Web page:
With the April 30 resumption date coming up fast, and vaccination programs being rolled out in both Canada and Mexico, momentum from Canada will almost certainly pick up again. Here’s what Flota had to say about travel forecasts and the importance of the Canadian market:
How’s your vaccination rollout going? And with vaccinations ramping up, what kind of year are you anticipating in terms of tourism?
The vaccination in the state is moving forward according to the federal vaccination rollout plan. In Quintana Roo, the second doses for medical personnel are being administered, and the vaccine rollout is now being expanded to include people over 60.
I believe we will definitely see the return of older travellres and travellers who have been vaccinated. Guests are eager to return and enjoy the beach and open spaces after having been at home. It’s too soon to anticipate the numbers we will be seeing but travellers are still more cautious in comparison to 2019.
There’s a lot of talk about vaccination passports and whether travellers should be required to be fully vaccinated before stepping foot on a plane. What’s your opinion on the matter?
I believe that the vaccination process will create trust in potential travellers as they will feel protected and will seek the rest that they have been looking for during this time. Although I do think the security measures will continue to be implemented for some time after the vaccine, just to make sure that we eradicate all probability to catch the virus.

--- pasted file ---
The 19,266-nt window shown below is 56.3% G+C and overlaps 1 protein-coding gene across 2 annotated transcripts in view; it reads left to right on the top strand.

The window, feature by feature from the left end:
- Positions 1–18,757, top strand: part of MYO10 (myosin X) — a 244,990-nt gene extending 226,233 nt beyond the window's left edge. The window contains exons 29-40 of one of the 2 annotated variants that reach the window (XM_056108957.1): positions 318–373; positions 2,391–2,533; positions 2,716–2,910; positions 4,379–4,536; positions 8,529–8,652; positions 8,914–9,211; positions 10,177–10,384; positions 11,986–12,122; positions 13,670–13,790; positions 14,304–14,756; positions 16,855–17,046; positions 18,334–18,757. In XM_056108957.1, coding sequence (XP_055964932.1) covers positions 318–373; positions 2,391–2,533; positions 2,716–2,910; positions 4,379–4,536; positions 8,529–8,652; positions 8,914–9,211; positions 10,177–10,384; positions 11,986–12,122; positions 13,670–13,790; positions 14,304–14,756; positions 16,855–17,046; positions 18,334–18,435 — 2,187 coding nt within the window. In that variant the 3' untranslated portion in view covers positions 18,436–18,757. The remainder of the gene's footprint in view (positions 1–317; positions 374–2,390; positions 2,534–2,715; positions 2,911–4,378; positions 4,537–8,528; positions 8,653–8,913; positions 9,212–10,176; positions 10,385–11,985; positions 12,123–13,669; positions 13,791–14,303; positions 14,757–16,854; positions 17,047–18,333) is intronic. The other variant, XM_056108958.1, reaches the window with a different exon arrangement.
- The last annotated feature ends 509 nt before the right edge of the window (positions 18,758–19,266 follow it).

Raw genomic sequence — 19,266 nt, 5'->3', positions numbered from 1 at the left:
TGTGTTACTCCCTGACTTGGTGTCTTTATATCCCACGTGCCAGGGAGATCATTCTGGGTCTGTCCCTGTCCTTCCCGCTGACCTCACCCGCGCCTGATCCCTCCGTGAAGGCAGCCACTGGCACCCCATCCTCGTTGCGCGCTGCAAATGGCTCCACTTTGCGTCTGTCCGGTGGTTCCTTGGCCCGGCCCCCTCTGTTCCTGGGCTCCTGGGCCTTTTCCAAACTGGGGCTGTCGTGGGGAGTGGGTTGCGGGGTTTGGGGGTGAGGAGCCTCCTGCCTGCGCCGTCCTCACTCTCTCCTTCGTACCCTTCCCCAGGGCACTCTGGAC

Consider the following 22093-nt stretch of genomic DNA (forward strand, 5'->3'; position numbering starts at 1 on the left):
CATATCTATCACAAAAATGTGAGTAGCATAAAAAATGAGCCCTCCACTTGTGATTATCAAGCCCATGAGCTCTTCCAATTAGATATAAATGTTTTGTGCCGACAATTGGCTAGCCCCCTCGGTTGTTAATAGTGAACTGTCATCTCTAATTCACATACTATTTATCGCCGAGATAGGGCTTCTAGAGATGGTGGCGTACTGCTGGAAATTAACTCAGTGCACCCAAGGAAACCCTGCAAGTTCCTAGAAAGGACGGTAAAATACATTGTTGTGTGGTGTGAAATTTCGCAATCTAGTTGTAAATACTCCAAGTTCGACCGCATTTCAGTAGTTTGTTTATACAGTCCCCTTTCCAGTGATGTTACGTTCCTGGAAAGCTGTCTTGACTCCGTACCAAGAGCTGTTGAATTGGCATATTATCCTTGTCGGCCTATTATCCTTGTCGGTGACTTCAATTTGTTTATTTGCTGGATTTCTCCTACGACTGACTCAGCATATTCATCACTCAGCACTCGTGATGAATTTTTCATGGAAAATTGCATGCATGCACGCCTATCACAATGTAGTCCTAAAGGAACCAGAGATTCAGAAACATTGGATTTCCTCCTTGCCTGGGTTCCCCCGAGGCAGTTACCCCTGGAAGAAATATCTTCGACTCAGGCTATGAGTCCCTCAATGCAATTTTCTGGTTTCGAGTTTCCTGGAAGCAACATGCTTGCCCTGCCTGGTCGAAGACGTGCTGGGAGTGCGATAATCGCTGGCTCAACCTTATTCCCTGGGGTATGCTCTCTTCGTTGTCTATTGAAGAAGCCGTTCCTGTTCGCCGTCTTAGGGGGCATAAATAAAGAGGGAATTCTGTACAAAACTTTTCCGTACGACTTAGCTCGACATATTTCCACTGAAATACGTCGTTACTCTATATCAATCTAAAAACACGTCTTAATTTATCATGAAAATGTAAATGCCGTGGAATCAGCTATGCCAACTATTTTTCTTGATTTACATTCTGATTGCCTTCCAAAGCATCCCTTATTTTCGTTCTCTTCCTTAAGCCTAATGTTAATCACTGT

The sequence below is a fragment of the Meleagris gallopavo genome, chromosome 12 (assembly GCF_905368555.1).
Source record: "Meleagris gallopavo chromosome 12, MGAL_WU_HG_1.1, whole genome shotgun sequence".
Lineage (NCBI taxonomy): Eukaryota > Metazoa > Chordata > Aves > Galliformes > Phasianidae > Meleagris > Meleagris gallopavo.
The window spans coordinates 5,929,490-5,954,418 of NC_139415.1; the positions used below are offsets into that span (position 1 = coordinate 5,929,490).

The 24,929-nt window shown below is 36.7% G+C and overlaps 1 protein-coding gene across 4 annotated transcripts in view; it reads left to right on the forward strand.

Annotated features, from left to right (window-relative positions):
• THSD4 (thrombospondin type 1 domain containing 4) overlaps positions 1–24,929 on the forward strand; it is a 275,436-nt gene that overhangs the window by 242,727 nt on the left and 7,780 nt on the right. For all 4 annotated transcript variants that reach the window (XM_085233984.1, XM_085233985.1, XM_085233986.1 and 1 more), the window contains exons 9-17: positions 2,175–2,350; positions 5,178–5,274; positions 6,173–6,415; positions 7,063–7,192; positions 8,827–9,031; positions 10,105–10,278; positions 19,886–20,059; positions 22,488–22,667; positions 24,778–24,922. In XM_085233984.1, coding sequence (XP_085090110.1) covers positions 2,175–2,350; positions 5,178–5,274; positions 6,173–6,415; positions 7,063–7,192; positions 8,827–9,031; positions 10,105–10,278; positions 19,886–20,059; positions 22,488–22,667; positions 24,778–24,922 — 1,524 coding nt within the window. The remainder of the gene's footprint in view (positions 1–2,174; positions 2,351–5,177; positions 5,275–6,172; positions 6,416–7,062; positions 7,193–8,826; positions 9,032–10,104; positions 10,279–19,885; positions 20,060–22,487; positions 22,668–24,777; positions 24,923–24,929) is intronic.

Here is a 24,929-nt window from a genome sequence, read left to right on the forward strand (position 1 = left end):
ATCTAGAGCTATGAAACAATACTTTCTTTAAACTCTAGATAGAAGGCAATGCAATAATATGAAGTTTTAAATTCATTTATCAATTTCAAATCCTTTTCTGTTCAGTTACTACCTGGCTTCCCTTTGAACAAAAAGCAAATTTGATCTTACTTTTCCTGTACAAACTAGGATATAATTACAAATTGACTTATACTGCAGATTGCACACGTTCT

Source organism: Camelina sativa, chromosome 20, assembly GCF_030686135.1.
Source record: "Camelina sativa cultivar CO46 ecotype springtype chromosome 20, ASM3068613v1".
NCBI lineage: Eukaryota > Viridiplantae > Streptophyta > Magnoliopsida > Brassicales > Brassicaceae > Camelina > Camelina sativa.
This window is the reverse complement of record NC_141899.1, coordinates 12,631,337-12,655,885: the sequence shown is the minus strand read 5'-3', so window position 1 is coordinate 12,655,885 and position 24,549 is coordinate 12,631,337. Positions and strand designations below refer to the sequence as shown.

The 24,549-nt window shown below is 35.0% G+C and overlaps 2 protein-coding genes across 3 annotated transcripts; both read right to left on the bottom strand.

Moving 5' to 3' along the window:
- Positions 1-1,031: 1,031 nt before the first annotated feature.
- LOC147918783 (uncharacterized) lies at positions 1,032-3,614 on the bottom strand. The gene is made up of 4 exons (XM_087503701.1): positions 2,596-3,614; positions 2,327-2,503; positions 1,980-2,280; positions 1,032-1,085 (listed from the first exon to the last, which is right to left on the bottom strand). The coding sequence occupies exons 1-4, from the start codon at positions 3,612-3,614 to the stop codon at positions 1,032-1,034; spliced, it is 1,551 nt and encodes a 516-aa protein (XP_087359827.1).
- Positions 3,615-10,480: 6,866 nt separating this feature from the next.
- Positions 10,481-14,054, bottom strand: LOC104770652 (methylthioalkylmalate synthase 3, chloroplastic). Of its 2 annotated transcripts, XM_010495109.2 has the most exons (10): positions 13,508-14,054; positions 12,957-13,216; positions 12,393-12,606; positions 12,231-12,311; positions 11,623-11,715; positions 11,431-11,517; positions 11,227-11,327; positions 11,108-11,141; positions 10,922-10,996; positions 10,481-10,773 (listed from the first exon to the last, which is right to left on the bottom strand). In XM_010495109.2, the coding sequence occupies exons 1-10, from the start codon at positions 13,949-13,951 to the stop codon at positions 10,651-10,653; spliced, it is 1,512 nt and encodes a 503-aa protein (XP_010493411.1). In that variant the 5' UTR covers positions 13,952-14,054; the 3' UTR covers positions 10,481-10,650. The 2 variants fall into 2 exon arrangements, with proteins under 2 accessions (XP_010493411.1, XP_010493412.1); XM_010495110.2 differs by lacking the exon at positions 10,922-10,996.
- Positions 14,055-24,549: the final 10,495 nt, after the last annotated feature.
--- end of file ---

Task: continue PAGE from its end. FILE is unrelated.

As countries roll out their vaccination programs, we could see more destinations establish travel bubbles, like the one created by Israel and Greece. Do you think this could ever be possible between Canada and Mexico?
I think this would be something feasible. Both countries have great air connectivity and are within a short travelling distance, which is something that travellers are looking for. The Mexican Caribbean is also one of the safest destinations at the moment, thanks to its tourist infrastructure and services, which make it a suitable option for this kind of alliance.
How closely are you working with Canada’s airlines in preparation of their resumption of flights on April 30?
As Cancun International Airport receives some of the highest traffic from Canadian travellers, we continue to be in close communication with Canada’s airlines to safely resume flights and manage any doubts or issues. We are constantly updating our partners with the latest protocols and news from our destinations.
With sun flights being cancelled from Canada, are you seeing an uptick in Canadians travelling to Mexico via U.S. airlines?
Travellers who already had a plan to visit our destinations are more likely to change their travel plans to arrive via alternative routes and as a result of this, we are still welcoming Canadian travellers.
Canada has some of the most stringent travel restrictions in the world. What’s your opinion on Canada’s approach since, ultimately, it will impact tourist arrivals in Mexico?
We are hopeful that in the near future these restrictions will lessen while our destinations continue to adapt and improve the protocols that are in place in order to keep all our visitors safe. This market is vital to us so we are working tirelessly to resume flights between Canada and the Mexican Caribbean as soon as possible.
For more information about travel to Quintana Roo go to https://www.mexicancaribbean.travel/.